The Truth Behind Eskimo Kisses
Spectators share a honi greeting, also called an Eskimo kiss, wearing red noses to raise awareness for the Cure Kids charity in Auckland, New Zealand. Source: (Photo by Phil Walter/Getty Images)
When two people greet each other by rubbing their noses together, we call this cute gesture an Eskimo kiss. The commonly told story of Eskimo kisses is that people living in the frigid north can’t engage in a traditional mouth-to-mouth kiss because their lips might freeze together in the cold. This story is, of course, untrue, however many Inuit cultures do rub their noses together. Let’s look at the truth behind Eskimo kisses.
Eskimo Kisses Don’t Replace Regular Kisses
The indigenous people to Alaska, Greenland, and northern Canada do know how to kiss using their mouths and certainly many of them do it frequently. But when early European explorers first ventured into the Arctic regions, they saw people rubbing their noses together as a form of greeting. It was the Europeans who dubbed these Eskimo kisses and perpetuated the idea that nose contact with the way Eskimos kissed.
Don’t Call Them Eskimos
It was also the European explorers who named the indigenous people Eskimos. In fact, Eskimo was an umbrella term applied to all people living in the cold, northern climates. There are actually several distinct groups of people, each with their own culture and language, that make their traditional homes in northern Canada, Alaska, and Greenland, including the Alutiiq and Yuplit of Alaska, the Inuvialuit of Canada, and the Kalaallit of Greenland. For many of these people today, Eskimo is considered an offensive term because it was used by Europeans to label them. Most prefer to be called Inuit.
The Nose is Exposed
One theory as to why the Inuit people greeted each other by casually touching noses has to do with the harsh climate in which they live. People had to bundle up from head to toe to stay warm in the freezing temperature. The only body parts that were exposed were the eyes and nose. When greeting a guest, the only skin showing was the nose so people touched noses as a form of a casual greeting.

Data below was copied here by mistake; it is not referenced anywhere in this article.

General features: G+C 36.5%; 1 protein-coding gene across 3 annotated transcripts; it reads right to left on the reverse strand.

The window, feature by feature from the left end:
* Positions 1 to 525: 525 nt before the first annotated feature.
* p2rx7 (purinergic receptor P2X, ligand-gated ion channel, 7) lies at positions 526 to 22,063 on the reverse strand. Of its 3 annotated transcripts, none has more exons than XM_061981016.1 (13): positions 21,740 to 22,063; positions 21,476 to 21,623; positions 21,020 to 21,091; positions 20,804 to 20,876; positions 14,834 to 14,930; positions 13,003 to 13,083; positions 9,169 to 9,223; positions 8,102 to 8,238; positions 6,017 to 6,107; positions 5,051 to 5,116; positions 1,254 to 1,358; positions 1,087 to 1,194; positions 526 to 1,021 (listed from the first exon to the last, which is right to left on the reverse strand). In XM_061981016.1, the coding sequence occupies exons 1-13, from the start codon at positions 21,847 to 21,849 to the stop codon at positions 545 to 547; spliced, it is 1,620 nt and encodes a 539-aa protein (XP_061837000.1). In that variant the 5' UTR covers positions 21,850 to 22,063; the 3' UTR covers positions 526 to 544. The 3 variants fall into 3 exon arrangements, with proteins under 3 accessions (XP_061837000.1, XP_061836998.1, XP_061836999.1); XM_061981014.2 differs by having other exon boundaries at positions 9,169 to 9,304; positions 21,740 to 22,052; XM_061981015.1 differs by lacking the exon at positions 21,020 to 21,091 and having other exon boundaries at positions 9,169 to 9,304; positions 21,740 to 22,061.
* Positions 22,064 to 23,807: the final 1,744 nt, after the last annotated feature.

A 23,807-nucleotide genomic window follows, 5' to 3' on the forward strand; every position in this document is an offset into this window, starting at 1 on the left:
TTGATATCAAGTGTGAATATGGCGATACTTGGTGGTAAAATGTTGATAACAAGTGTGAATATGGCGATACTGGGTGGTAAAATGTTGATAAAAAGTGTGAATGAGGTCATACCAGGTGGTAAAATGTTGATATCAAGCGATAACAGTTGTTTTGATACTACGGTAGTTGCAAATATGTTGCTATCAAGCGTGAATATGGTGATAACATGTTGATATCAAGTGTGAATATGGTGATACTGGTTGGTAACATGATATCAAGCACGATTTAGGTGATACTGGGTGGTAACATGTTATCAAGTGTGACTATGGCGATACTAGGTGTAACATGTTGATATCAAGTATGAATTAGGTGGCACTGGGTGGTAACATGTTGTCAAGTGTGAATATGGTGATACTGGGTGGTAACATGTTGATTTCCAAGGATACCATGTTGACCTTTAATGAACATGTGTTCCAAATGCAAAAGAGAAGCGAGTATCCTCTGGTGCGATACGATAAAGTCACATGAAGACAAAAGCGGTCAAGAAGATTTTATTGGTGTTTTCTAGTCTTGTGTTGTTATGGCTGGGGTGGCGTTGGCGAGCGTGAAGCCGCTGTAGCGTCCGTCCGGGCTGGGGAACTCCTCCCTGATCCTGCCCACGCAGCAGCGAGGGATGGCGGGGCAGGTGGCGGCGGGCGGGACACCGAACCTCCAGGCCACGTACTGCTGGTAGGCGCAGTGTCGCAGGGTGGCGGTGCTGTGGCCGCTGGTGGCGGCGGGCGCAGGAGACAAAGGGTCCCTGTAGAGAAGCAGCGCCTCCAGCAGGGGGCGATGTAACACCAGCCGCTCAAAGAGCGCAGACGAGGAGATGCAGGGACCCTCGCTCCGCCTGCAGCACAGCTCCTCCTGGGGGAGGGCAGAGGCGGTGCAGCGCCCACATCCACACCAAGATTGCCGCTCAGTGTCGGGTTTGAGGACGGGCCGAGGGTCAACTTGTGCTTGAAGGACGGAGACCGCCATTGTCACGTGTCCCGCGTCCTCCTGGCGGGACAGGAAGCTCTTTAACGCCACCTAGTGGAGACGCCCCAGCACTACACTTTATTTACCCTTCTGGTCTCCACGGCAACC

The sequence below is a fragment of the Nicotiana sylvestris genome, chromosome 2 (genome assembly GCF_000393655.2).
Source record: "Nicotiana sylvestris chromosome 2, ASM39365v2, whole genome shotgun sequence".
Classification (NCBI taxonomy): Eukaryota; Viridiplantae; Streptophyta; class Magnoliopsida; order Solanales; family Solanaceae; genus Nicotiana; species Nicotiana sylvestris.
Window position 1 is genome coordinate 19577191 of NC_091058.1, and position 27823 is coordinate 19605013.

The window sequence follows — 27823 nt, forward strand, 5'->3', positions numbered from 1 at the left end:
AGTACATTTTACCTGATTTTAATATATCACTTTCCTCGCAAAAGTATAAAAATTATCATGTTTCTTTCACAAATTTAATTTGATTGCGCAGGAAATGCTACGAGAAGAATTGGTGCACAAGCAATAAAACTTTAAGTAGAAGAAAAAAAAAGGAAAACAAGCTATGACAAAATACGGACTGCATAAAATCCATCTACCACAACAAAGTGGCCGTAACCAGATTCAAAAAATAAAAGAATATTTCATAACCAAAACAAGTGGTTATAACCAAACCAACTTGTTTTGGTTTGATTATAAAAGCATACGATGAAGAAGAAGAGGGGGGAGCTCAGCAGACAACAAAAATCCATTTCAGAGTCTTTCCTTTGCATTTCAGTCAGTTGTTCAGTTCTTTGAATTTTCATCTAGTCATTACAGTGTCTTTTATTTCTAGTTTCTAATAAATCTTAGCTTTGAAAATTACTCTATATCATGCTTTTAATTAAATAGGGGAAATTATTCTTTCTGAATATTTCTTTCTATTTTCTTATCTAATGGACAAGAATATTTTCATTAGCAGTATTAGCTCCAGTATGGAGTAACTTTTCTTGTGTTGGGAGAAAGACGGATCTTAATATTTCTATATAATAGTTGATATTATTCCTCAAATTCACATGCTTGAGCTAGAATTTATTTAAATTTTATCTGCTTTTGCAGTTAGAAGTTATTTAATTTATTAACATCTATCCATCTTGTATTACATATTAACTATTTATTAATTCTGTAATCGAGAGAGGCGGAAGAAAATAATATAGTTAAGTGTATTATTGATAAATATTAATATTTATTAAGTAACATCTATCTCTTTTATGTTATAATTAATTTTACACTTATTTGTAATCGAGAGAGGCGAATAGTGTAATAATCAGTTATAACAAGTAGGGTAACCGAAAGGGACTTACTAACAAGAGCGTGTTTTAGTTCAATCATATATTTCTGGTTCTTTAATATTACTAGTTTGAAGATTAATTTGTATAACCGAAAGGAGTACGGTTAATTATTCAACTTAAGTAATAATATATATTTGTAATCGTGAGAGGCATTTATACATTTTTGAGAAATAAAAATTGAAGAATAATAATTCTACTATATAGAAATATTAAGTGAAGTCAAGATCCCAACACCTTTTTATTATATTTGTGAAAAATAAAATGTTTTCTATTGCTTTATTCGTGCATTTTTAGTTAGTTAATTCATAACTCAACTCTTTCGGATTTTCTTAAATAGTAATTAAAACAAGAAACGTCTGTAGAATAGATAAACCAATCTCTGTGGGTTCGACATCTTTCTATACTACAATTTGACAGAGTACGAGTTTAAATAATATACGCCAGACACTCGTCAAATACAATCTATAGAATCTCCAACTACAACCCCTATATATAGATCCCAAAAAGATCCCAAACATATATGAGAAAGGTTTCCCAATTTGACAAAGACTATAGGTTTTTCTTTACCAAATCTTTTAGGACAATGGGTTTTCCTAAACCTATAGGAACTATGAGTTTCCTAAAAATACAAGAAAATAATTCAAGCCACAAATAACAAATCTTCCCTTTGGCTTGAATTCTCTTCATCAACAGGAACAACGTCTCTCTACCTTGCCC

The Inuit Call Eskimo Kisses “Kunik”
A “kunik” is a traditional greeting in the Inuit culture, but it is typically used only between family members. And it isn’t just nose to nose contact. The “kunik” involves pressing one’s nose and upper lip to the skin of the other person…forehead, cheek, or nose. In addition to nose contact, the “kunik” involves breathing in the scent of the other person.
Eskimo Kisses Are Not Romantic Kisses
As a rule, Eskimo kisses are reserved for family or close friends and are a platonic greeting. Despite Hollywood depictions of Eskimo kisses as a form of sexual arousal or romantic intimacy. On the contrary, an Eskimo kiss is usually done between mothers and their children.
Eskimos Aren’t the Only Ones to Use Eskimo Kisses
Gestures similar to Eskimo kisses can be found in cultures all over the world. Nose kisses are common in Cambodia, Laos, Thailand, and Vietnam. Mongolian nomads in the Gobi Desert and Arab tribesmen also engage in nose to nose contact when greeting acquaintances or fellow tribe members. Native Hawaiians have a custom called Honi greetings, in which two people welcome each other by pressing their noses together and inhaling at the same time.
Eskimo Kisses In Pop Culture
The 1922 documentary film, Nanook of the North, is credited with introducing the world to Eskimo kisses. This silent movie, by director Robert Flaherty, was the first to showcase the lifestyle and culture of the Inuit people. Nose kissing has also been included in mainstream movies, from comedies to romances. The gesture has even been animated in episodes of South Park and The Simpsons, to name a few.
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